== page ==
Nothing is more important to “equal justice under law” than an unelected, life-tenured judiciary respecting the fact and appearance of impartiality in a system of separation of powers, checks and balances, and one person, one vote. With important electoral decisions involving repeat offenders against fair elections in Alabama and Texas pending before the Supreme Court, the court stands on the brink of a historic usurpation of power against the elected branches, while one justice, Antonin Scalia, conducts himself in a manner appropriate to a political speaker at a conservative meeting but not an impartial adjudicator of law.
In the 2010 Citizens United case, the Supreme Court virtually legalized the buying of elections by wealthy factions that the Founding Fathers warned us against in the Federalist Papers. Two justices voting with the majority — Scalia and Justice Clarence Thomas — engaged in discussions with interested conservative parties that, regardless of the topic of discussion, raise profound questions among large numbers of Americans about their impartiality.
Furthermore, Scalia and Thomas were named in an invitation to large donors from Koch Industries, which had interests before the court, to attend political strategy meetings.
The same Supreme Court majority could now overturn crucial sections of the Voting Rights Act, despite the fact that the law was enacted with overwhelming support from elected representatives of both parties in both houses of Congress and was signed or supported by every president from both parties, without exception, since it became law.
It would be a stunning legacy of the Roberts court if at one extreme it sanctions the buying of elections by interested factions using unlimited money, acting contemptuous of the elected legislative and executive branches, while at the other extreme it sanctions discrimination against individual voters, again acting contemptuous of the elected legislative and executive branches, in another “political decision” achieved through another “party line” vote of justices.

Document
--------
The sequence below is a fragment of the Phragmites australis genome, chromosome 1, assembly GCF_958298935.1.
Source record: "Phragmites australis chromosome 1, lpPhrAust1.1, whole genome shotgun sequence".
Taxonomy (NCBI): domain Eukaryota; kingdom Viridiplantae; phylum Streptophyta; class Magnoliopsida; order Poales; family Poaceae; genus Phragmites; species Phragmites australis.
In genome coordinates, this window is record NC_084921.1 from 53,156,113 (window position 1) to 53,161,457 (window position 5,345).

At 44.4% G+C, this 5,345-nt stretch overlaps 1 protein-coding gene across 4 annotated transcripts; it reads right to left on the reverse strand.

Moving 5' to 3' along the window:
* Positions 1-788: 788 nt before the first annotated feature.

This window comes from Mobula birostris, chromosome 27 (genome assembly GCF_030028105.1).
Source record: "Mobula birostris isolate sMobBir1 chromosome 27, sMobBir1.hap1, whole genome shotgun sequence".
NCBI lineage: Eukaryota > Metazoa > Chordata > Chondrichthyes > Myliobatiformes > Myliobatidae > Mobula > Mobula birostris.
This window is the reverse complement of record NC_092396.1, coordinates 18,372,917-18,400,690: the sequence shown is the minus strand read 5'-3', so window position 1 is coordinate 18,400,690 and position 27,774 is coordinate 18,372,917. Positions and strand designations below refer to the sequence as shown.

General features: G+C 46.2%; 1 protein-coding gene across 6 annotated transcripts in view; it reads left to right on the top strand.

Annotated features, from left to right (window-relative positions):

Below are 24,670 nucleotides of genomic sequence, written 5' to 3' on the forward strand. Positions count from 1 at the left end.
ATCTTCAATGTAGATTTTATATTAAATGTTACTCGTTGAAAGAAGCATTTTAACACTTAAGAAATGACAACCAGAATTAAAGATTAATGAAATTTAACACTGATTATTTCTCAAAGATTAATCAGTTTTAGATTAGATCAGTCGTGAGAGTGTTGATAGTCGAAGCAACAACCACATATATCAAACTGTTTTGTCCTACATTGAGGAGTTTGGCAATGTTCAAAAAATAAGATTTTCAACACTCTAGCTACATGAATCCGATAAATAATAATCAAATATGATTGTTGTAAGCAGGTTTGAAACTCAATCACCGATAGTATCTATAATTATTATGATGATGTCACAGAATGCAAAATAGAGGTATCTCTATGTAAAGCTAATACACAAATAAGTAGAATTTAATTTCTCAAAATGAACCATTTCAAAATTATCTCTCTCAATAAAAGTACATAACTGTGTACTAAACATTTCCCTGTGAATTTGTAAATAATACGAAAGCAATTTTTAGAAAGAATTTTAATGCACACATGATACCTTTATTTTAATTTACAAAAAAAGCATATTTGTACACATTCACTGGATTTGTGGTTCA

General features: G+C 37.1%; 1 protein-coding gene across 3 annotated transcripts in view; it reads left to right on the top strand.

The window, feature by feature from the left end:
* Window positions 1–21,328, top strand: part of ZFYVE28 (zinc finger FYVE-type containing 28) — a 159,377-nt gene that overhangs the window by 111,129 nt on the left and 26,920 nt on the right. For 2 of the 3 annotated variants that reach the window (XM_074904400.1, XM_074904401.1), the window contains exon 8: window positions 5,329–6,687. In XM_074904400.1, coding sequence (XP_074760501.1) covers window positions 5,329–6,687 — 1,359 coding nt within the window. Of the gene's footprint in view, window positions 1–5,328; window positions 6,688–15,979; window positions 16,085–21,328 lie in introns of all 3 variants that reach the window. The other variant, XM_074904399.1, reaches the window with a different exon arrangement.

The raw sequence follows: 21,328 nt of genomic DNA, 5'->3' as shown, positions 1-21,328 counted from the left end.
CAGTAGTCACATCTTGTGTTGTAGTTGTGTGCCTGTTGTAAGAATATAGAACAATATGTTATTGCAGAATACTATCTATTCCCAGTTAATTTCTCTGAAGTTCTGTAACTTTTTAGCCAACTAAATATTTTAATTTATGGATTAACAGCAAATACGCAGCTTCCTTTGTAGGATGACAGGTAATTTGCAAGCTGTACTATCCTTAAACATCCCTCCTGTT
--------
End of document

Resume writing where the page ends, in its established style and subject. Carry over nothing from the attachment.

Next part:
It would be constitutionally absurd for the high court to hold that corporations have a protected right to buy elections while individuals lack a protected right to vote in them.
This contempt for “one person, one vote” is echoed in Senate filibusters aimed at “packing the court” by obstructing confirmation of judicial nominees.
President Obama should offer nominees to fill ALL judicial vacancies by May 1. If filibustering senators obstruct confirmation, Senate rules should be changed. The decision of the D.C. Circuit Court of Appeals overturning presidential recess appointments should be ignored as precedent until vacancies are filled.
American justice is dishonored by the party-line votes of conservative justices, repeated appearances by conservative justices before interested conservative groups and usurpation of power by the unelected branch against elected branches.
Scalia’s conduct destroys any appearance of impartiality or judicial temperament. He makes comments offensive to gays while gay rights are pending before the court. He makes racially insensitive comments about voting rights while voting rights are pending. He makes constitutionally ignorant comments about legislative intent.
Scalia has a right to believe voting rights are a “perpetuation of racial entitlement” for blacks and Hispanics, but should promote this repellent and biased view on conservative talk radio, not the court.
Scalia has a right to show contempt for elected legislators with his legally ludicrous notion that overwhelming bipartisan legislative support merits ignoring legislative intent. He should offer this view as a political candidate, not as an unelected, life-tenured jurist.
Scalia has a right to make presentations before conservative groups and to have his name used to raise money for conservative causes. He should do so working for a political super-PAC, not as a jurist deciding cases in favor of views held by groups to whom he grants preferential status with his presence.
Scalia should recuse himself from cases in which his appearance of impartiality is fatally compromised or he should resign from the court.